Suggestions for ELI Teachers
Who are Being Observed

  • Think about your preferences for where you would like the observer to sit, whether or not you're okay with them moving around among groups during group work, how you feel about their taking notes during the session, and any other aspects of their being a cooperative observer that you can think of. If you choose to meet with the observer beforehand, be sure to go over these items with them. That way there will be far fewer surprises on the day of the observation.
  • If you choose, you may want to capitalize on this observation for a few of your own action-research purposes. That is, you may want to ask the observer to pay attention to a particular point or two about your teaching practice or class. Here are a few possible areas for consideration:
Focus on the teacher
  • Teacher questions (e.g, display vs. referential questions)
  • Teacher talk (speed, volume, level of vocabulary)
  • Sequencing of activities
  • Gestures and body movement
  • Clarity of instructions
  • Lesson pacing
  • Teacher's time management
  • Organization of the lesson
  • Balanced attention across students
  • Teacher sensitivity to students' success, failure, misunderstandings, etc.
  • Teacher-student interaction
Focus on students or the classroom
  • Student-student interaction
  • Student talk in pair-work or small group work
  • Classroom set-up (where students sit, where teacher sits)
  • Effectiveness of a particular activity/task
  • Observable student interest
  • Clarity of materials/hand-outs
  • Time spent on task
  • It may be helpful for the observer if you prepare an extra set of materials for them.
  • It's important to inform students ahead of time that an observer will be coming to class and to explain to them the general purpose for the observation (e.g., that ELI teachers observe each other as part of teachers' continued professional development, that the observer is involved in a research project, or that ELI administrators typically observe a number of classes each semester). Be sure to point out that the students are not being evaluated.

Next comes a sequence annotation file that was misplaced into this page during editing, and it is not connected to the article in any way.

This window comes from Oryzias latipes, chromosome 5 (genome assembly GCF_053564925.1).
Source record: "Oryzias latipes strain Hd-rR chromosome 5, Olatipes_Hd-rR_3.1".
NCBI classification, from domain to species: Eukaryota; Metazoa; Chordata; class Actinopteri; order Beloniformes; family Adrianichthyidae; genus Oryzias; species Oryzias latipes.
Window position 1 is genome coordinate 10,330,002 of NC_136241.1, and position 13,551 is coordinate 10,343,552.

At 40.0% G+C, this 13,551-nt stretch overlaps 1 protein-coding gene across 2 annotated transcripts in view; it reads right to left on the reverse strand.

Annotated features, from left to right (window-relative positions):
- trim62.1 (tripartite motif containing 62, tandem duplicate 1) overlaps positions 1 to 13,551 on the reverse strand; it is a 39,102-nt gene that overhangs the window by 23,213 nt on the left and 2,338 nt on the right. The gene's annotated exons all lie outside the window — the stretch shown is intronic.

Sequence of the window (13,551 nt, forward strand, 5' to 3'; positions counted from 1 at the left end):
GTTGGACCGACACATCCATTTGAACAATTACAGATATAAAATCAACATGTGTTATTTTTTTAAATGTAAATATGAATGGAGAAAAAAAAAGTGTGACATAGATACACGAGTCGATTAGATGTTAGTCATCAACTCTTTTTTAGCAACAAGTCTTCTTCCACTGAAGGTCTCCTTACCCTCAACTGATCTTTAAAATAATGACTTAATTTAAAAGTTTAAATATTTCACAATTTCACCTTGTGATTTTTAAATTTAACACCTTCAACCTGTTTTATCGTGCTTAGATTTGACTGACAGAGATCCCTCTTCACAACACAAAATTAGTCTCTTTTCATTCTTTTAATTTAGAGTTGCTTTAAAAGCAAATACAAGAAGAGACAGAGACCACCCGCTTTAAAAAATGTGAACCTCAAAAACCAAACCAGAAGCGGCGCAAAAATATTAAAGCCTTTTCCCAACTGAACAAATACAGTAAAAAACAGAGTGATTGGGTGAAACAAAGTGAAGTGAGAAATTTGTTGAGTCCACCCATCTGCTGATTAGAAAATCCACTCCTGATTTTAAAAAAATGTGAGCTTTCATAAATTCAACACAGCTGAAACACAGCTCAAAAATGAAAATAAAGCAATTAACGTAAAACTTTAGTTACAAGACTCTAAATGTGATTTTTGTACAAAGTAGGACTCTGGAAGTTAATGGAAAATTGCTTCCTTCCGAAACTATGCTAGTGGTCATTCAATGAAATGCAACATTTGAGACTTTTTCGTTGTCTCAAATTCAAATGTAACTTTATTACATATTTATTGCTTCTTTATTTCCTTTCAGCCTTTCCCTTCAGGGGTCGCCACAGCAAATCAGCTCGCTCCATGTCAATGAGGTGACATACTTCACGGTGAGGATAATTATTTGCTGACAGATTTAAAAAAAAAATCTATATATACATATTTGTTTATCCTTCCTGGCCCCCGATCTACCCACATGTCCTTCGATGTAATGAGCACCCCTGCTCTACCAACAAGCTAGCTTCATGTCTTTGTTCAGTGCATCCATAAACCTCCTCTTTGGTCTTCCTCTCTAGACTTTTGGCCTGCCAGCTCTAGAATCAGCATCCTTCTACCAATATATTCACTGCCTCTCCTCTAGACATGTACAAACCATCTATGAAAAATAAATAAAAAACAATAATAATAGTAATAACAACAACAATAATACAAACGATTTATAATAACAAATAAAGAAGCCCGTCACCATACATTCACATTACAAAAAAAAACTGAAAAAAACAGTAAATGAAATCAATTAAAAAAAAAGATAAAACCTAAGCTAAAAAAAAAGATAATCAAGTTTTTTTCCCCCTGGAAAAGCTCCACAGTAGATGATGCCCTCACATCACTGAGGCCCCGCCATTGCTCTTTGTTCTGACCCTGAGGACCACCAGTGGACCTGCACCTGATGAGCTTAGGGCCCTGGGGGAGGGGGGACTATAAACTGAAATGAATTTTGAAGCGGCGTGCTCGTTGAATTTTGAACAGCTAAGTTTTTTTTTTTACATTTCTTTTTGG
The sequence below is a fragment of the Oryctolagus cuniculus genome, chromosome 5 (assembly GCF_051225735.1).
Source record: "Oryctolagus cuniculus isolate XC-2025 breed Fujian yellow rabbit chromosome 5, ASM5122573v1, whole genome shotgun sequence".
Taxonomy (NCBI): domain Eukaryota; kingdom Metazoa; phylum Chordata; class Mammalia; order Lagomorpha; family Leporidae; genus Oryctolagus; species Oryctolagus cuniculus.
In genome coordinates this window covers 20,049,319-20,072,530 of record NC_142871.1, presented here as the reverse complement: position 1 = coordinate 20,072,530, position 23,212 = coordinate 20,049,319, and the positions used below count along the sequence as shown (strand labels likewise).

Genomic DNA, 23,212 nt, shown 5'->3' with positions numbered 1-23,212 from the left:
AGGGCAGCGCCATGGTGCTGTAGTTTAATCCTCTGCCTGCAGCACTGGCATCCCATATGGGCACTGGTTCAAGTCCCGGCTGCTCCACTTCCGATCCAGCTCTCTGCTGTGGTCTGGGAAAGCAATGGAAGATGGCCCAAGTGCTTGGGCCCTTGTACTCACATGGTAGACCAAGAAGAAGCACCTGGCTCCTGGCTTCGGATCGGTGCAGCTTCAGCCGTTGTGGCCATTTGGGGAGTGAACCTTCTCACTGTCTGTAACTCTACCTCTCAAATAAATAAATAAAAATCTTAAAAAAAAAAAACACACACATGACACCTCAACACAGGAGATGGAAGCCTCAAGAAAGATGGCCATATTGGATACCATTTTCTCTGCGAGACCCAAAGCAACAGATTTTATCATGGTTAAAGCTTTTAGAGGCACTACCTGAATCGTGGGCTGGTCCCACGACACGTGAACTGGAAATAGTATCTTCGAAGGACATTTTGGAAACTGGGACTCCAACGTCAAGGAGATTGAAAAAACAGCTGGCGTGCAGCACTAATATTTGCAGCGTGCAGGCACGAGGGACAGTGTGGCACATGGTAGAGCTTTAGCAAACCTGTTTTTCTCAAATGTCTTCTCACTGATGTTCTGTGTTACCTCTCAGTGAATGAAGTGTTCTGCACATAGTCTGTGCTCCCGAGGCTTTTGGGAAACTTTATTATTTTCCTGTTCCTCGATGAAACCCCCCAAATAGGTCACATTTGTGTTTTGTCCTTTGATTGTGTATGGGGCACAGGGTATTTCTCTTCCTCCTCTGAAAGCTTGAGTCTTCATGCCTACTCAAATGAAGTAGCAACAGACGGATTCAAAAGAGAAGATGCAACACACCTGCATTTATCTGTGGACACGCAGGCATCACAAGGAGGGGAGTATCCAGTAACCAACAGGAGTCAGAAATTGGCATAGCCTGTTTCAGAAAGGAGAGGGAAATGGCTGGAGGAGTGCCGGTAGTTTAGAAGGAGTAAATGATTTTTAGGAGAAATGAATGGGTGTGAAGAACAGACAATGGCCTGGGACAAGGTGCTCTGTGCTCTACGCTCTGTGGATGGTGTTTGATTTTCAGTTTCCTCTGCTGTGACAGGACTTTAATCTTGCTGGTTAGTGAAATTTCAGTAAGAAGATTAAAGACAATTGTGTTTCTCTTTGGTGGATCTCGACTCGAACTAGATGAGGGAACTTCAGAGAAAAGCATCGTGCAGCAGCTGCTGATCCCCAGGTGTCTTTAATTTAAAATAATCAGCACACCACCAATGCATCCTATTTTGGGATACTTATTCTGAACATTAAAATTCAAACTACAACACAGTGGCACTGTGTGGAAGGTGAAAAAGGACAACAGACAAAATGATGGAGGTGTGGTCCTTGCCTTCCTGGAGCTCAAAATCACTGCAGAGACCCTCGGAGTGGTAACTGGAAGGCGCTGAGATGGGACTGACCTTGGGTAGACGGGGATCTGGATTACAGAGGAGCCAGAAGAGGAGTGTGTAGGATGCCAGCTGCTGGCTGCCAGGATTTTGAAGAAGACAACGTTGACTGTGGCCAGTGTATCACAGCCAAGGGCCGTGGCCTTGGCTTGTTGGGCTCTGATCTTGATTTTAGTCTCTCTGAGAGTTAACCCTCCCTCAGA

• At the beginning of the observation session, briefly introduce the visitor to the class.
  • Observations that involve fairly novice teachers and fairly experienced teachers can always create a bit of tension. If you're an experienced teacher and a novice teacher is observing you, there may be times that they make suggestions or offer up opinions that seem completely irrelevant, or even strike a sore nerve. While we hope that they will review the guidelines for observers, and use tact in how they discuss things they observed, but if they don't, try to take it with a chuckle and answer as if they had asked for your views on the task or lesson. At the same time, try to keep an open mind about their ideas; no matter how experienced any of us are, there's always room for reflection and professional development.
Similarly, if you're a novice teacher and are observed by someone with a lot of experience, try to gain as much from their knowledge as possible. Ask questions that might help them to feel free to suggest things that they know will be useful to your development, or questions that might help you to understand aspects of teaching you weren't confident about. At the same time, just because they have more experience, it doesn't mean that they are perfect or have all the answers. Again, we hope that the observer will have reviewed the guidelines and will work with you in an appropriate manner, but if they come across as too much of a know-it-all, try not to take things personally; just use what you can to make a few improvements to your teaching practice.
(Perhaps the best advice, whether you're a novice teacher, an experienced teacher, or anywhere in between, is to approach the observation with a positive, constructive attitude.)